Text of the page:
Wally World, written by Issac Gómez and co-directed by Lili-Anne Brown, is a two act radio play produced by Steppenwolf Theatre. The show revolves around employees at the fictional superstore Wally World (akin to another actual large corporation with a similar name), who face the complicated tension and stress of having to work on Christmas Eve. While the store continues to be in complete chaos on the front end, things behind the scenes are just as bad if not worse as the store manager’s position of power is threatened and challenged throughout the hard workdays.
Wally World tries to give the realistic perspective of what it’s like for employees of a large company to be working over the holidays… least to say, it’s not ideal. If you’ve ever been forced to work retail during the holidays, this show is certain to bring memories flooding back. Beyond a reach for authenticity in what it’s like to work retail for a large corporation, this play seeks to ask poignant questions about capitalism, activism, harassment, white supremacy, and labor exhaustion. Wally World’s ideals are similar to other plays like Lynn Nottage’s Sweat or any similar “kitchen sink drama” that involves a variety of diverse characters who get chances to shine in beautifully written monologues about their internal struggles.
I was fascinated by the conversations about how capitalism can make workers feel both irreplaceable and completely disposable at the same time — and how the false corporate “woke” facade can make the workplace seem disingenuous. I also really enjoyed the many dynamic relationships which oftentimes consisted of resentful pushing and pulling, but ended in re-affirming support and care to show that everyone can be exploited in capitalism but also that coworkers depend on one another to survive.
One can tell that this piece is very personal to the playwright, Issac Gomez, as they try to shed light on an often unappreciated sector of society. It’s almost a thank you letter to those who work retail. The play is dedicated to the playwright’s mother, who has worked her way up at a Walmart for over 25 years. You can see this dedication to making each character feel real and authentic to those they are based on.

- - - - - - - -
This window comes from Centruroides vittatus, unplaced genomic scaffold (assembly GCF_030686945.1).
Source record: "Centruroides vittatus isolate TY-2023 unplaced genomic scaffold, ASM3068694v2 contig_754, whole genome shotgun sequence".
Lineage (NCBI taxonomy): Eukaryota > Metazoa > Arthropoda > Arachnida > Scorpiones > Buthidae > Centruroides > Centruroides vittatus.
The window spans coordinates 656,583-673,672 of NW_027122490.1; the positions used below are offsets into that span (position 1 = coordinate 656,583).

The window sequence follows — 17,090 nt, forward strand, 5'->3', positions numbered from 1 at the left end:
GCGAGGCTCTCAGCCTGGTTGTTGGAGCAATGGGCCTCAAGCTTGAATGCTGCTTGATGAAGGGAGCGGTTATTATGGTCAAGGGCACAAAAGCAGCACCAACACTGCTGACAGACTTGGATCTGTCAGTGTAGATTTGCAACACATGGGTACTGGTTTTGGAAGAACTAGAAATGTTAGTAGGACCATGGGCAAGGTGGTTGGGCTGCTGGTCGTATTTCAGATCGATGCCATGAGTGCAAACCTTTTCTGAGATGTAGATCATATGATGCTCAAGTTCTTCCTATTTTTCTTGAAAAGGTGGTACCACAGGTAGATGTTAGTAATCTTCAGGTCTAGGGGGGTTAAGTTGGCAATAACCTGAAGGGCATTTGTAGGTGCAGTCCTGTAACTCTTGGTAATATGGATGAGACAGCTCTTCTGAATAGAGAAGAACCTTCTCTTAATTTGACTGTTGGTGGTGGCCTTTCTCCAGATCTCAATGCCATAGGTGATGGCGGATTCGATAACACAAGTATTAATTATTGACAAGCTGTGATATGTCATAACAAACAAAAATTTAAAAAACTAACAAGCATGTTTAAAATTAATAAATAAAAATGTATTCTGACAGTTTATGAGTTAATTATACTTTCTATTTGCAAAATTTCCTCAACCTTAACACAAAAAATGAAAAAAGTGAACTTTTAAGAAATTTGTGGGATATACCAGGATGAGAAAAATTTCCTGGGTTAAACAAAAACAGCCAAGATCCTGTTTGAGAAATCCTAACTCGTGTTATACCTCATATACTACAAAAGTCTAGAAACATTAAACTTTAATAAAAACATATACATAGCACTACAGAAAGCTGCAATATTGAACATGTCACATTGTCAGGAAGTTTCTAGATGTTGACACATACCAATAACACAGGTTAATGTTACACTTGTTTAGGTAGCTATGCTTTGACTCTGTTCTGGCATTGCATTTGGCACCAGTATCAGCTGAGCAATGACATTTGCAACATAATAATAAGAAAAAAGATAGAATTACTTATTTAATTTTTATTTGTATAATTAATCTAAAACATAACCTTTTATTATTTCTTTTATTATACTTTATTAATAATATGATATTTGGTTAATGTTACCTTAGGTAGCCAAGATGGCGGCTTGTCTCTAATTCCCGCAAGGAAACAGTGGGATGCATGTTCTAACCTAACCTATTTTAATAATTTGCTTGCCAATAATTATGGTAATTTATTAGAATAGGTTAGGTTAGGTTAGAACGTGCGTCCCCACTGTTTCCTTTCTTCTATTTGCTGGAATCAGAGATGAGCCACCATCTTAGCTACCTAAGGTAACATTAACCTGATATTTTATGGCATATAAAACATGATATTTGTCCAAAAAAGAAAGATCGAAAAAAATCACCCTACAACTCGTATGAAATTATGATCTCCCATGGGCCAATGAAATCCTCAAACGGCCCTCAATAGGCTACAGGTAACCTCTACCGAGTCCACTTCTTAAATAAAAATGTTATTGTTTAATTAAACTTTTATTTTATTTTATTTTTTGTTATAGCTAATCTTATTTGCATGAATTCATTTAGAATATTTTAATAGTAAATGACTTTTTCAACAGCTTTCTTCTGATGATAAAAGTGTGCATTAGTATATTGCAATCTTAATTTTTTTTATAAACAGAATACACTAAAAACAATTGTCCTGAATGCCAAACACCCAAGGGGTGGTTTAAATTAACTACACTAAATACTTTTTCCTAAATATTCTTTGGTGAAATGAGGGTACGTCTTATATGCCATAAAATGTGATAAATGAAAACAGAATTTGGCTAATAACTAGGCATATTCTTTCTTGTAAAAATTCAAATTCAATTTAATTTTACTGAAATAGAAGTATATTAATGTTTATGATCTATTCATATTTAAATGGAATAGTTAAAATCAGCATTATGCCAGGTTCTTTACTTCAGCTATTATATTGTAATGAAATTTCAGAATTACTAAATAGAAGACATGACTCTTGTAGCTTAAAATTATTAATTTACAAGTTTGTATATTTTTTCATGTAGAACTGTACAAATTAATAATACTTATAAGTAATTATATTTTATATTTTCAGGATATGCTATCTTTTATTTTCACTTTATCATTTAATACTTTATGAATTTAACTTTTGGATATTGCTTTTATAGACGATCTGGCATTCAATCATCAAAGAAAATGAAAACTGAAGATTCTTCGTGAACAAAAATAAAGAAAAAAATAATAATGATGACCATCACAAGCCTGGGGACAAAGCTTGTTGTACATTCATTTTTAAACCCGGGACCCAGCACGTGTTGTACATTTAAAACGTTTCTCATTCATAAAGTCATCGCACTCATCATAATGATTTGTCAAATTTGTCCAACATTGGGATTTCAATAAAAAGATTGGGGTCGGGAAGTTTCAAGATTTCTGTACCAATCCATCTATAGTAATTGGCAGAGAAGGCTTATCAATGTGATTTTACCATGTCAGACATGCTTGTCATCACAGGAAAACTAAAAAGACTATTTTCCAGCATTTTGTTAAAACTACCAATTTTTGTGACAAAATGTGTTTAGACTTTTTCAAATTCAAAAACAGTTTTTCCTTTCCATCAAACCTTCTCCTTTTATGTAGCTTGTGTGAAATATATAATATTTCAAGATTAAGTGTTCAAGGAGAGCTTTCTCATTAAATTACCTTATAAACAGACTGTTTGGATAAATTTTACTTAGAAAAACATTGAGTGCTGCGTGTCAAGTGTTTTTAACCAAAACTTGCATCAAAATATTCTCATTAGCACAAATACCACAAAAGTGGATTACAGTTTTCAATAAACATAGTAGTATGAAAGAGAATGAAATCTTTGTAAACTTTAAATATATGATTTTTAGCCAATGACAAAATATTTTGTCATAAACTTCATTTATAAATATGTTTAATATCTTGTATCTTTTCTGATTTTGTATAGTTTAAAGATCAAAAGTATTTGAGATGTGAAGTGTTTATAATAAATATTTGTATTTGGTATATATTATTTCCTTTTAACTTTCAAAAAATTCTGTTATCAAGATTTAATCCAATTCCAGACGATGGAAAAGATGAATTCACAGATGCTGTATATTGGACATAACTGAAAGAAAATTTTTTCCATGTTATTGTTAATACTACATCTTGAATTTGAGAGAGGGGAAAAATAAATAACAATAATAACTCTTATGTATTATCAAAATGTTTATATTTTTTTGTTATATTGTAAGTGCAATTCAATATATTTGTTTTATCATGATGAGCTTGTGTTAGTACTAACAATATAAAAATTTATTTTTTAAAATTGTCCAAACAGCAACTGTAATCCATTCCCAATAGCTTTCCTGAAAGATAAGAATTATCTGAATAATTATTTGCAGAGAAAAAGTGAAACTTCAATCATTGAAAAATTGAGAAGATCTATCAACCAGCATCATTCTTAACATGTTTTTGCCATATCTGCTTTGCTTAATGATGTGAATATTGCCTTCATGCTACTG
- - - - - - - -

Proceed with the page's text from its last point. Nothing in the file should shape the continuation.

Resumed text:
However, it was a bit discombobulating to have such a large ensemble cast of ten people each be given their own deep narrative and backstory. This weakened the latter half of the story, considering each character’s monologue moment was put in the second act instead of spreading them out more cohesively. Additionally, there were a lot of plot points which blocked the show’s natural flow. We also never concluded on powerful commentary or character arcs from the engaging themes and questions that were set up in Act One.
It was as if the playwright was struggling with their own feelings about capitalism versus their characters’ feelings on the same ideology: Act Two tries to neatly and happily wrap things up, too fast. This leads to an un-cathartic ending which seems to dismantle the draw to the discussion of capitalism that the first act contained, ending too quickly in a moment of happy loneliness.
However, Wally World still makes a perfect choice to set its story in a place with which we’re all familiar, with people we all too often take for granted.
(Andy) Sandra Marquez
(Amy) Audrey Francis
(Mark) Cliff Chamberlain
(Estelle) Jacqueline Williams
(Ariadna) Sydney Charles
(Jax) Kevin Curtis
(Janie) Karen Rodriguez
(Miguel) Marvin Quijada
(Dan) Danny Bernardo
(Karla) Leslie Sophia Perez
(Co-Director) Issac Gómez
(Co-Director) Lili-Anne Brown
Aaron Stephenson (Sound Design)
Patrick Zakem (Artistic Producer)
Claire Haupt (Production Manager)
JC Clementz (Casting Director)
Polly Hubbard (Dramaturg)
Brenna Barborka (Assistant Dramaturg)
Christine D. Freeburg (Stage Manager)
Claire Haupt (Production Manager)